Entertainment

Justin Bieber's acoustic Toronto gig delights fans

Justin Bieber whipped his devoted fans into holiday hysterics with an intimate acoustic concert at Toronto's Massey Hall on Wednesday, a small gathering that would have been downright tranquil — if not for all that shrieking.

Justin Bieber whipped his devoted fans into holiday hysterics with an intimate acoustic concert at Toronto's Massey Hall on Wednesday, a small gathering that would have been downright tranquil — if not for all that shrieking.

Even with cameras recording the event for a TV special airing Thursday, the pop star from Stratford, Ont., maintained a sense of loose spontaneity over the course of a one-hour, 50-minute show, tossing off performances of obscure tunes and pulling his family members onstage to chat.

"I would usually perform for a lot more people but I wanted to make it more intimate for my fans," Bieber told the packed hall, which can hold an audience of just under 2,800. 

"Everywhere is great, they treat me so well, but it doesn't compare to Toronto."

The raw, cozy nature of the 17-year-old's holiday homecoming — placid and relaxed though it was — only seemed to further the furor of his fans, many of whom lined up for hours under a persistent afternoon drizzle in anticipation of the show.

Some creative individuals even passed the time by singing "It's raining, raining, raining, oh!" to the tune of Bieber's ubiquitous hit Baby

Tickets — which benefited charity — were reportedly snatched up in under a half hour, and given that opportunistic hucksters were trying to hawk tickets on Craigslist for more than $1,000 per pair, it stands to reason that each audience member really wanted to be there — other than some of the parents, perhaps.

They screamed Bieber's name for hours before he took the stage, wore his initials in face paint and snatched up so much Bieber-branded paraphernalia, the merchandise booth's selection was skeletal before the show even started.

Bieber eventually had to encourage the crowd to quiet down after a raucous opening performance of Baby, noting: "I need to be able to hear [myself]."

But he made his appreciation for their enthusiasm obvious with the casual, even rambling nature of the show.

Holiday music

As expected, many of his performances were culled from Under the Mistletoe, Bieber's holiday release that has been certified three times platinum in Canada and once in the U.S.  With its gentle, unassuming mix of re-interpreted Christmas classics and original compositions, Under the Mistletoe presented easy-to-miss evolutions in Bieber's sound, from his maturing voice — cooing smoothly with no pubescent squeaks — to the sparse acoustic-guitar accompaniment, increasingly his go-to sonic device.

'I feel like this is laid-back, we're just hanging out'—Justin Bieber

That was the setup on this evening, just Bieber accompanied by guitarist Dan Kanter strumming an acoustic (though Bieber also wielded a guitar for a couple tunes). But he didn't stick to holiday tunes, mixing in some of his other well-known hits like Never Say Never and One Time, a work-in-progress new tune Be All Right and even impromptu covers of Lil Wayne's How to Love and Matchbox 20's 3 a.m.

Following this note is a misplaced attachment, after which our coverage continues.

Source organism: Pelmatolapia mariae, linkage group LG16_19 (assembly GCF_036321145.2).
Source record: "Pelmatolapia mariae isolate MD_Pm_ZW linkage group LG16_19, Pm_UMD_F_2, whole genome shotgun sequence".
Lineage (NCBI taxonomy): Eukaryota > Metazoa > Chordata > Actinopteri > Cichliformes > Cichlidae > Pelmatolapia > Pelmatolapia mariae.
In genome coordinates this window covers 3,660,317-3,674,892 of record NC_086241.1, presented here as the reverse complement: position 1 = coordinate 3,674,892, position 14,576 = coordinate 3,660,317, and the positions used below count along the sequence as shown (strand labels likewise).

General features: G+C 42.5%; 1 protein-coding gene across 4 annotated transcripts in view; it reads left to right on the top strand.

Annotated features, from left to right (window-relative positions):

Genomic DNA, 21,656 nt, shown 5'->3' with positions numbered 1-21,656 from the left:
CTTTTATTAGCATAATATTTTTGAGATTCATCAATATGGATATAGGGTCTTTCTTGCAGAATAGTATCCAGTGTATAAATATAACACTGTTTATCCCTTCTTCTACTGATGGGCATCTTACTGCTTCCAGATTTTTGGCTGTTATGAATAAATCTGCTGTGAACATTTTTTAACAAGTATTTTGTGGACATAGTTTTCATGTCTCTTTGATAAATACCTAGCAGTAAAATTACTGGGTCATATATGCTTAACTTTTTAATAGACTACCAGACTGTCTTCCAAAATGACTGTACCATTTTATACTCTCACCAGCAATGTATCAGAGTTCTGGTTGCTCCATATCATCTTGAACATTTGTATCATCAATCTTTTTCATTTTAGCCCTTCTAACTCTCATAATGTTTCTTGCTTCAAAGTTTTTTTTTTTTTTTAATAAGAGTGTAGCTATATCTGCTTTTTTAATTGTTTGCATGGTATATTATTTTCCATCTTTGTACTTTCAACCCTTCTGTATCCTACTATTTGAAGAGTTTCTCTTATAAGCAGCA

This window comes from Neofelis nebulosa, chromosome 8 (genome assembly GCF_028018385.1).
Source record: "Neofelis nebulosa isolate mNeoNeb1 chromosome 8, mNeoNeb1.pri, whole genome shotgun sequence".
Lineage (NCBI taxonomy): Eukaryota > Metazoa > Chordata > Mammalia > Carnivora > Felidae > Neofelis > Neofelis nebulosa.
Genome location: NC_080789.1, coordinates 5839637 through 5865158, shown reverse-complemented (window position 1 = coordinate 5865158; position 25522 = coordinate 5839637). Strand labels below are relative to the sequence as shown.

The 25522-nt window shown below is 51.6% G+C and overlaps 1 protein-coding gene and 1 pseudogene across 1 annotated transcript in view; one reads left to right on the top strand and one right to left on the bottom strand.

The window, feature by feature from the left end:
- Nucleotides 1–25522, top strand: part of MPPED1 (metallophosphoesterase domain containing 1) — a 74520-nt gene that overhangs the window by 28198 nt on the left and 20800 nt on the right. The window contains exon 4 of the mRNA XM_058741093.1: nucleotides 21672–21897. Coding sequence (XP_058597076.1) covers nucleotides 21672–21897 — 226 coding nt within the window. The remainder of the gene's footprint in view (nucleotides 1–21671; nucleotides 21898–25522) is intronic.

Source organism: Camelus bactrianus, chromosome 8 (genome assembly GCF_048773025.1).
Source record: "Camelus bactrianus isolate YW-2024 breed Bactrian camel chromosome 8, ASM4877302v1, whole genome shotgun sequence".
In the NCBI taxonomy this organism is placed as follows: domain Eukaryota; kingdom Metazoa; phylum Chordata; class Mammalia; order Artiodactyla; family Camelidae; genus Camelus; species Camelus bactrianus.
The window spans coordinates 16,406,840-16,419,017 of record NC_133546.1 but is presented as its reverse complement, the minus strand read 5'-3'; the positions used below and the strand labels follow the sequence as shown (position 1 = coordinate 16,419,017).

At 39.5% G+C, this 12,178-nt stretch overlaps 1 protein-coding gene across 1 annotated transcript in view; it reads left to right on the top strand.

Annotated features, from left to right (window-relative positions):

After exhausting most of his catalogue, he started taking requests, asking audience members to raise their hands instead of shouting en masse. When Kanter didn't know how to play one fan-demanded tune — the holiday song Fa La La — Bieber sang it a cappella.

Casual night for Bieber

With the stage appropriately decorated with a half-dozen Christmas trees, heaps of fake snow and a hanging full moon (which might have explained the audience's persistent howling), Bieber's banter was really more akin to casual chit-chat. He found time to discuss his head cold — "Now my nose is running," he pointed out — polled fans on which Ontario towns they drove from and asked repeatedly what the crowd wanted for Christmas.

"I feel like this is laid-back, we're just hanging out," said Bieber, clad in a red-and-black plaid shirt and jeans with a Canadian flag hanging out of his pocket. "We're really just around the campfire, having fun."

Bieber also noted that his parents, grandparents and childhood friends were in the audience, and invited his adorable three-year-old sister onstage so they could coo Baby together and conduct an impromptu interview, with Bieber as the questioner. 

"No boyfriends, right?" asked Bieber, who spent the afternoon making an appearance at a local food bank before skating with his beloved Toronto Maple Leafs.

While his album features turns from such A-listers as Mariah Carey, Usher, Boyz II Men and the Band Perry, Bieber wasn't joined by any guests during the show. But the enthusiastic set decking Massey Hall didn't seem to mind — almost every single time Bieber paused for even a moment, the crowd shrieked. And the singer, for his part, seemed genuinely happy to be home. Several times, he claimed the following tune would be his last before changing his mind and continuing on.

"Thank you for getting to know me," he told the audience near the end of the show. "I just wanted it to be us and really just have a special moment."

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